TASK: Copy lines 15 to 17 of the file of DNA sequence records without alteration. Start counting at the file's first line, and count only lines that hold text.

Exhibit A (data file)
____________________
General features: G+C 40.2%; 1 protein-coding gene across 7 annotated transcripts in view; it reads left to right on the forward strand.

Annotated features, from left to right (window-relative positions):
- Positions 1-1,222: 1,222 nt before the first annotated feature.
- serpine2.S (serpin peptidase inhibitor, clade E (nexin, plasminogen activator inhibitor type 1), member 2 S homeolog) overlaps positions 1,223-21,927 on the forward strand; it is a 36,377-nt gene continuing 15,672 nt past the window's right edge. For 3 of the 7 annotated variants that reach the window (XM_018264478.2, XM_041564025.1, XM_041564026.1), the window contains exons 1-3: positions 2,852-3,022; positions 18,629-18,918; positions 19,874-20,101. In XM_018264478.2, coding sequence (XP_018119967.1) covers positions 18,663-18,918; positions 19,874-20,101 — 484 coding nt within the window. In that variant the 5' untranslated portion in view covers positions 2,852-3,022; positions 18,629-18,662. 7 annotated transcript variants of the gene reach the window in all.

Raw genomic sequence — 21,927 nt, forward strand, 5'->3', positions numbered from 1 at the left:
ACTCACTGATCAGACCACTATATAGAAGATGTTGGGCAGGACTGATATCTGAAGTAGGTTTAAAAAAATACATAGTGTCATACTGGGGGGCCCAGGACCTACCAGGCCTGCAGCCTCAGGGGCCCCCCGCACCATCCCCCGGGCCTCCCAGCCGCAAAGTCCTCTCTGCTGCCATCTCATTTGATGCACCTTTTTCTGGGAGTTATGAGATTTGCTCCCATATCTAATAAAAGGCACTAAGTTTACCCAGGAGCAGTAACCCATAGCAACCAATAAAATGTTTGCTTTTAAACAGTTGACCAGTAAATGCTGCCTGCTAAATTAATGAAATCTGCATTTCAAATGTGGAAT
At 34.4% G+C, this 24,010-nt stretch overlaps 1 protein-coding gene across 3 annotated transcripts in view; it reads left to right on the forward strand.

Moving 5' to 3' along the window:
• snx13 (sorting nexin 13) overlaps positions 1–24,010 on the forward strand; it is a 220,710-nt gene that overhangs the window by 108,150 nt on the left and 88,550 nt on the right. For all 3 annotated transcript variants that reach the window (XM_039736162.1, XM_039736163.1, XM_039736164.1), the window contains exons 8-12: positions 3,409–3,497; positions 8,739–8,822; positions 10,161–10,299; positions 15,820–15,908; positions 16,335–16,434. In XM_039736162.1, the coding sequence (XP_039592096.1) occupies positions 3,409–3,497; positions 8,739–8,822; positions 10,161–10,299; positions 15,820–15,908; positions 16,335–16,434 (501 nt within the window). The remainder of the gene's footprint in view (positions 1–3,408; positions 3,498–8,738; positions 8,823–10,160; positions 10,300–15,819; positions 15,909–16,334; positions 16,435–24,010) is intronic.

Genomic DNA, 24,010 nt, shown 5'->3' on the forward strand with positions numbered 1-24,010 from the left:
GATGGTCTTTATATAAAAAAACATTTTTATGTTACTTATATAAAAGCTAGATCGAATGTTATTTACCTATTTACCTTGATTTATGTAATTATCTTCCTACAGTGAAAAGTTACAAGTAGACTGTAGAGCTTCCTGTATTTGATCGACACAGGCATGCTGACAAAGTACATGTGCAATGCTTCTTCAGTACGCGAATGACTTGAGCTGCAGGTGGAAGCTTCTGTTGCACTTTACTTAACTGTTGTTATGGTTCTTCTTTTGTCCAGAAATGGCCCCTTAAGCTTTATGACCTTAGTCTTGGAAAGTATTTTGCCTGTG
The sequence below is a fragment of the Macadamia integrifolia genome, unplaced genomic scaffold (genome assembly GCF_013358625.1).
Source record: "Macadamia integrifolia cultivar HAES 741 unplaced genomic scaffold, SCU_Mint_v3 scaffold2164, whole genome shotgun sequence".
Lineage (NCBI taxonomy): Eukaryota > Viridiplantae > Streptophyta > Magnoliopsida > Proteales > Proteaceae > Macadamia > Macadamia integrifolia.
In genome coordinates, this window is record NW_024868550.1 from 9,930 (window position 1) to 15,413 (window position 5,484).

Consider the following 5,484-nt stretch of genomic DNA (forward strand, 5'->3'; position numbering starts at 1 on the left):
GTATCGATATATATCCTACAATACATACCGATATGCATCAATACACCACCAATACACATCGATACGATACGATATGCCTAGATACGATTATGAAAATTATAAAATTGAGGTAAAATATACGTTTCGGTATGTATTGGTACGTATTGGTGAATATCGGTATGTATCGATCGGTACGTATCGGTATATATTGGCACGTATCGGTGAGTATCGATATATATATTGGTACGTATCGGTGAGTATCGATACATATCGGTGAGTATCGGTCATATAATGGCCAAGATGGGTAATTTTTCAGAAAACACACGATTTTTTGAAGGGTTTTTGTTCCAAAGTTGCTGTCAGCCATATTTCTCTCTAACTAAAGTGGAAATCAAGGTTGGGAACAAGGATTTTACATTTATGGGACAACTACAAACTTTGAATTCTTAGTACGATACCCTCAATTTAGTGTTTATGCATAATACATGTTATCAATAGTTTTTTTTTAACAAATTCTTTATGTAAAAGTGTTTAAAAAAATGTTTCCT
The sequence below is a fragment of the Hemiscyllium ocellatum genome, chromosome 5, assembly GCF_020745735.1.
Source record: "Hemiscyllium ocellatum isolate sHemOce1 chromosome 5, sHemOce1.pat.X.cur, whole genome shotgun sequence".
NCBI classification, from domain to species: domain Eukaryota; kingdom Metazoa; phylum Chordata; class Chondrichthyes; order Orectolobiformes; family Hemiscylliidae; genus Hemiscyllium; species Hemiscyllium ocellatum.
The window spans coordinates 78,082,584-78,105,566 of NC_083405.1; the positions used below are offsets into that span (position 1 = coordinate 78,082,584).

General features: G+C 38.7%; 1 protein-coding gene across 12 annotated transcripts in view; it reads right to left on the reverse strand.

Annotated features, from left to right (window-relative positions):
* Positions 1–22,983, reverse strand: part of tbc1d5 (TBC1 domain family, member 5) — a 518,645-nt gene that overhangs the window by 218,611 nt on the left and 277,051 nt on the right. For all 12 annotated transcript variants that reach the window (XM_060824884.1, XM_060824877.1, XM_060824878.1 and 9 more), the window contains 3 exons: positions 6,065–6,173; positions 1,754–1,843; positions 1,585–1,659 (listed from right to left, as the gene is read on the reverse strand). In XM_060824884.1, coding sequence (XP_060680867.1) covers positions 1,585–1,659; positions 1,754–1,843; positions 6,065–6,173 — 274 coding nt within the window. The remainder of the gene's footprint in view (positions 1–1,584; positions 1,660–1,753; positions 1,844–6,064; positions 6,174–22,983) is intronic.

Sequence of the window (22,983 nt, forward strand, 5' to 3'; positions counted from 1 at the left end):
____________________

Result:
In genome coordinates, this window is record NW_024868550.1 from 9,930 (window position 1) to 15,413 (window position 5,484).

Consider the following 5,484-nt stretch of genomic DNA (forward strand, 5'->3'; position numbering starts at 1 on the left):
GTATCGATATATATCCTACAATACATACCGATATGCATCAATACACCACCAATACACATCGATACGATACGATATGCCTAGATACGATTATGAAAATTATAAAATTGAGGTAAAATATACGTTTCGGTATGTATTGGTACGTATTGGTGAATATCGGTATGTATCGATCGGTACGTATCGGTATATATTGGCACGTATCGGTGAGTATCGATATATATATTGGTACGTATCGGTGAGTATCGATACATATCGGTGAGTATCGGTCATATAATGGCCAAGATGGGTAATTTTTCAGAAAACACACGATTTTTTGAAGGGTTTTTGTTCCAAAGTTGCTGTCAGCCATATTTCTCTCTAACTAAAGTGGAAATCAAGGTTGGGAACAAGGATTTTACATTTATGGGACAACTACAAACTTTGAATTCTTAGTACGATACCCTCAATTTAGTGTTTATGCATAATACATGTTATCAATAGTTTTTTTTTAACAAATTCTTTATGTAAAAGTGTTTAAAAAAATGTTTCCT